Figure 1
A view of the assembled trHbO dodecamer down the local 3-fold axis direction. α-Helices are represented by cylinders (white labels in two subunits); heme groups have been omitted for clarity. The upper triangle six subunits are A, B, C, G, H, ...

Because of the tight dodecameric packing, several types of trHbO subunit dimers can, in principle, be identified. The two different kinds of dimers built around the dodecamer's local 2-fold axes (A/D, B/E, C/F and G/K, H/L, I/J) are characterized by small association interfaces (<300 Å2). On the other hand, among other possible dimer types (e.g., D/G, D/K, or D/L), the vertex/side subunit association (D/G, E/H, F/I, A/L, B/J, and C/K), based on a 450-Å2 interface and stabilized by two intermolecular salt bridges (Arg-79–SerH13-122′ and ArgF5-72–Asn-125′), appears to be the best candidate to account for a dimeric species (≈20% of the whole population) observed in gel filtration experiments at 10 μM protein concentration (10 mM Tris[center dot]HCl, pH 7.5/50 μM EDTA/15 mM NaCl; refs. 15 and 16). Despite the tight packing, all of the hemes in the assembled dodecamer have their propionate groups accessible to solvent.

The charge distribution at the trHbO subunit surface highlights the presence of a positive patch next to the heme proximal site, related to the localization of five Arg and one His residues (ArgE10-47, Arg-66, His-68, Arg-70, ArgF5-72, and ArgF7-74); Arg is the most abundant amino acid in trHbO, accounting for 12% of the total residues. Interestingly, the positively charged patches locate at the center of the trHbO dodecamer, finding electrostatic compensation in six sulfate anions from the solvent (the positive patch residues are totally conserved in seven of the 21 group II trHbs discovered so far, being conservatively mutated or partly maintained in the remaining 14). Three of the stabilizing sulfate anions fall on the dodecamer's 2-fold axes, relating the green and blue side subunits, acting as electrostatic bridges between their Φ-F facing helical regions (see below). The remaining three sulfates fall on the local 2-fold axes relating the vertex subunit pairs (orange and gray in Fig. Fig.1)1) and find electrostatic compensation in residues ArgF5-72 and Arg-79, from each subunit. On the contrary, the dodecamer outer surface is negatively charged.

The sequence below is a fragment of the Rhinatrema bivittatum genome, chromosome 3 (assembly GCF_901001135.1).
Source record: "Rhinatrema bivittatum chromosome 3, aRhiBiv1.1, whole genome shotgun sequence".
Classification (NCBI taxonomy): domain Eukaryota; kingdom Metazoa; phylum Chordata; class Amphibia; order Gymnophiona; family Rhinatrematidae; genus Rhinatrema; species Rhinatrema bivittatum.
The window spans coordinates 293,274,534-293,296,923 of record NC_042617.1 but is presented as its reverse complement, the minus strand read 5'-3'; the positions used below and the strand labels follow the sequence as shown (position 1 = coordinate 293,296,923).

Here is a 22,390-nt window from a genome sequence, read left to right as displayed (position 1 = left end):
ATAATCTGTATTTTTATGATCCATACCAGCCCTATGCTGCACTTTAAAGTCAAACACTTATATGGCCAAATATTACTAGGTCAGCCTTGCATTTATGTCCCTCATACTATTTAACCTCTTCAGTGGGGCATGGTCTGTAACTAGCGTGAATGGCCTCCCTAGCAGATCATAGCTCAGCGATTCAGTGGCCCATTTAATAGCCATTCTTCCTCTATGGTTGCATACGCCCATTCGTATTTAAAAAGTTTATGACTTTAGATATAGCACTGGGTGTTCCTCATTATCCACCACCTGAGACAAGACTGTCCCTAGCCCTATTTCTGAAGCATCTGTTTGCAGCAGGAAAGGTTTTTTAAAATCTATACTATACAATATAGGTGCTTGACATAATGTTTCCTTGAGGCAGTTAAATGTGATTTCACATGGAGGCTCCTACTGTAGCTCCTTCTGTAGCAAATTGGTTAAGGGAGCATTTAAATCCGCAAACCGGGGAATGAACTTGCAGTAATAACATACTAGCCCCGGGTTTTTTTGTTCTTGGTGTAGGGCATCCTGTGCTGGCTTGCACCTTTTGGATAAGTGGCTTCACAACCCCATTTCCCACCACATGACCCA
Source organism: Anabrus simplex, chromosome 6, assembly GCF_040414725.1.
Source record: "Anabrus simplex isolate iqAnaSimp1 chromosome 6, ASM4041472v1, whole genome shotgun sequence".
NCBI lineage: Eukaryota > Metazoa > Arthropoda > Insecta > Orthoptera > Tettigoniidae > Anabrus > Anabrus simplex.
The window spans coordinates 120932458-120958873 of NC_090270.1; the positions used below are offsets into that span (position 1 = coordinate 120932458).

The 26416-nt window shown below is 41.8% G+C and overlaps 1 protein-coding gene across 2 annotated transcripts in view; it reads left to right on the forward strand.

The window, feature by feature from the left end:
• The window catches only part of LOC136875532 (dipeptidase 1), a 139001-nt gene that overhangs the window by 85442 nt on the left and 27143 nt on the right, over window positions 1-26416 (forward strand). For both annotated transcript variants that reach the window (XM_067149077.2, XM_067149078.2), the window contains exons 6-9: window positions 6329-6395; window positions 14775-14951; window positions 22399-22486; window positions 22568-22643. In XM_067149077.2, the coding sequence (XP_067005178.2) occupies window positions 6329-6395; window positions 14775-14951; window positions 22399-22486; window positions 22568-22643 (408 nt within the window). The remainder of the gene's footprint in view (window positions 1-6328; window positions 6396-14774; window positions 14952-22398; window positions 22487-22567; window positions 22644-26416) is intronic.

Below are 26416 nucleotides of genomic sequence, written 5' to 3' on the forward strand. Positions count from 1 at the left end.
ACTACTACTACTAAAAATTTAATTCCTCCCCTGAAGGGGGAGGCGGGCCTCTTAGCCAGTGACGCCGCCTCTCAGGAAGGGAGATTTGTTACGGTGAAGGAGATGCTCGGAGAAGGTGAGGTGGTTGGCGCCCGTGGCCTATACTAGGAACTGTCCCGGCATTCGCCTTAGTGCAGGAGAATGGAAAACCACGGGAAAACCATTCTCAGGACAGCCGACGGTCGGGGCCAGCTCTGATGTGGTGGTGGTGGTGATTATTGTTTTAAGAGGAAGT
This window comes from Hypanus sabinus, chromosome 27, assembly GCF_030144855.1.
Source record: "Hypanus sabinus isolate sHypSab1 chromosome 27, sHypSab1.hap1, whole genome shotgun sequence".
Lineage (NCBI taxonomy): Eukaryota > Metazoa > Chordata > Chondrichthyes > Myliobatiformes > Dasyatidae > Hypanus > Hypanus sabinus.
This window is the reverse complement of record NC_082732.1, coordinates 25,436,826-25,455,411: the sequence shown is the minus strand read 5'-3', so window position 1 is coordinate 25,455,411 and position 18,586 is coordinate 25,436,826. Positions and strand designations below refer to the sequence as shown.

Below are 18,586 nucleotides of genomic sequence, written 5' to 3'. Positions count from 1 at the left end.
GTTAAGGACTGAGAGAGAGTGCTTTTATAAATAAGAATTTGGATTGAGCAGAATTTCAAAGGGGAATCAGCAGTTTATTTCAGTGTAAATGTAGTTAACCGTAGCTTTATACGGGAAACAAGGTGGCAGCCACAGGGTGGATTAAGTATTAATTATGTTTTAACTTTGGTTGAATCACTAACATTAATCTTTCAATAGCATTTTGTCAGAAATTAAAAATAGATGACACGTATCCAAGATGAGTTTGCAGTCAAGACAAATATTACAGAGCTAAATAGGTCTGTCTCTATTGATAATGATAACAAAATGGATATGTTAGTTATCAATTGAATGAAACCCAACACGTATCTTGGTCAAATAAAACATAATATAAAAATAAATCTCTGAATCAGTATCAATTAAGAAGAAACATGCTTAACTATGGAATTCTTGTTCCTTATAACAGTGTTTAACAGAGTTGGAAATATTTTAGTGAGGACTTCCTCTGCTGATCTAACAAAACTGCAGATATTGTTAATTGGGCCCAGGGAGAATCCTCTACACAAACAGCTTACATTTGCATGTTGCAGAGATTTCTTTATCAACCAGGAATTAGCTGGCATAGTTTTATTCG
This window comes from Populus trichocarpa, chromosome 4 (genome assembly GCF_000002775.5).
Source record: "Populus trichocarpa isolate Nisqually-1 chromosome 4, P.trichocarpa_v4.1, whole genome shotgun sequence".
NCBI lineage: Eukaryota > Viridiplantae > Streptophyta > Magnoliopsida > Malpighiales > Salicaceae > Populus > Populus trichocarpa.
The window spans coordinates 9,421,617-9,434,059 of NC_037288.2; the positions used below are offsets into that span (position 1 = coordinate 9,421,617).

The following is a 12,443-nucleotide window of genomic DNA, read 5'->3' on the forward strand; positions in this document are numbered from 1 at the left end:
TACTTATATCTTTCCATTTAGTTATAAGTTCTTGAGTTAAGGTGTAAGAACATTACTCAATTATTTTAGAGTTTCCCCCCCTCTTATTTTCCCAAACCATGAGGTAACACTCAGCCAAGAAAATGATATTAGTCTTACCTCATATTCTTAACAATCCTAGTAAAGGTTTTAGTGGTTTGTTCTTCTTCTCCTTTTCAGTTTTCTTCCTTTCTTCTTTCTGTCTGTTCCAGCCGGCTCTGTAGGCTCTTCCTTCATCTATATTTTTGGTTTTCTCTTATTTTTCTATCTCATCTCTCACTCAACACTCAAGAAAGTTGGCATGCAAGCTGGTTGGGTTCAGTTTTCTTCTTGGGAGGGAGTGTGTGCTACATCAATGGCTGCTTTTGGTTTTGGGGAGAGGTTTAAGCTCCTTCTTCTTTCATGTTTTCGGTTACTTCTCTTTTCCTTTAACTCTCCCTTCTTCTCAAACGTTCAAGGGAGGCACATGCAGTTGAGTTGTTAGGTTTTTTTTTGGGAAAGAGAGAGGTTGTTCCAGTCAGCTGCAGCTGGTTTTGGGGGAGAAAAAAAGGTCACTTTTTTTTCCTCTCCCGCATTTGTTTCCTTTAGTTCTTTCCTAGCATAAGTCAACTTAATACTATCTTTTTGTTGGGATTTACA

The Group II trHb Fold.

The good-quality electron density permitted building of almost the whole trHbO polypeptide chain (residues 2–3, up to 128), for all of 12 subunits. Although trHbO displays low sequence homology relative to group I trHbs (<20% amino acids identity), the overall 2-on-2 α-helical fold observed for group I trHbs (2, 3) is conserved, but with some evident modifications (Fig. (Fig.2).2). A structural overlay of the different trHbO subunits on group I trHbN structure (based on 69 Cα atoms of the B, E, F, G, H helices) yields rms deviation (rmsd) values in the 1.8- to 1.9-Å range, the main differences being located in the regions CD (rmsd of ≈3 Å, over amino acids 35–40), EF, and GH. Within the trHbO dodecamer, the rmsd values for comparisons of trHbO vertex vs. side subunits vary in the 0.5- to 0.7-Å range (calculated over 122 Cα pairs). More specifically, in their respective CD regions (a short six to eight residue segment between the C- and E-helices, in trHbO), each of the six dodecamer vertex subunits exhibits a double conformation for the main chain of amino acids 38–40; one of the two conformations brings the CD loop closer to the heme distal cavity, the other farther (Fig. (Fig.33b). An intramolecular salt bridge (between Asp-40 and ArgE10–47) stabilizes the closed CD loop conformation; a sulfate anion, peripheral to the dodecameric assembly, substitutes for Asp-40 carboxylate in the open CD conformation. On the other hand, the CD region in all of the dodecamer side subunits (green and blue in Fig. Fig.1)1) displays the closed conformation only, possibly as a result of quaternary contacts around the dodecamer 3-fold axis.

Figure 2
Stereo view of the trHbO subunit tertiary structure (orange ribbon) overlaid onto trHbN (green trace). Individual α-helices are labeled for trHbO. The figure includes mesh surfaces defining the trHbO protein matrix cavities (red color), and the ...
Figure 3
(a) An exploded view of the heme distal cavity in an orientation highlighting hydrogen bonds from cyanide to TyrCD1-36 and TrpG8-88, and the TyrB10-23—TyrCD1-36 covalent bond. (b) Stereo view of the distal site cavity in cyano-met trHbO, seen ...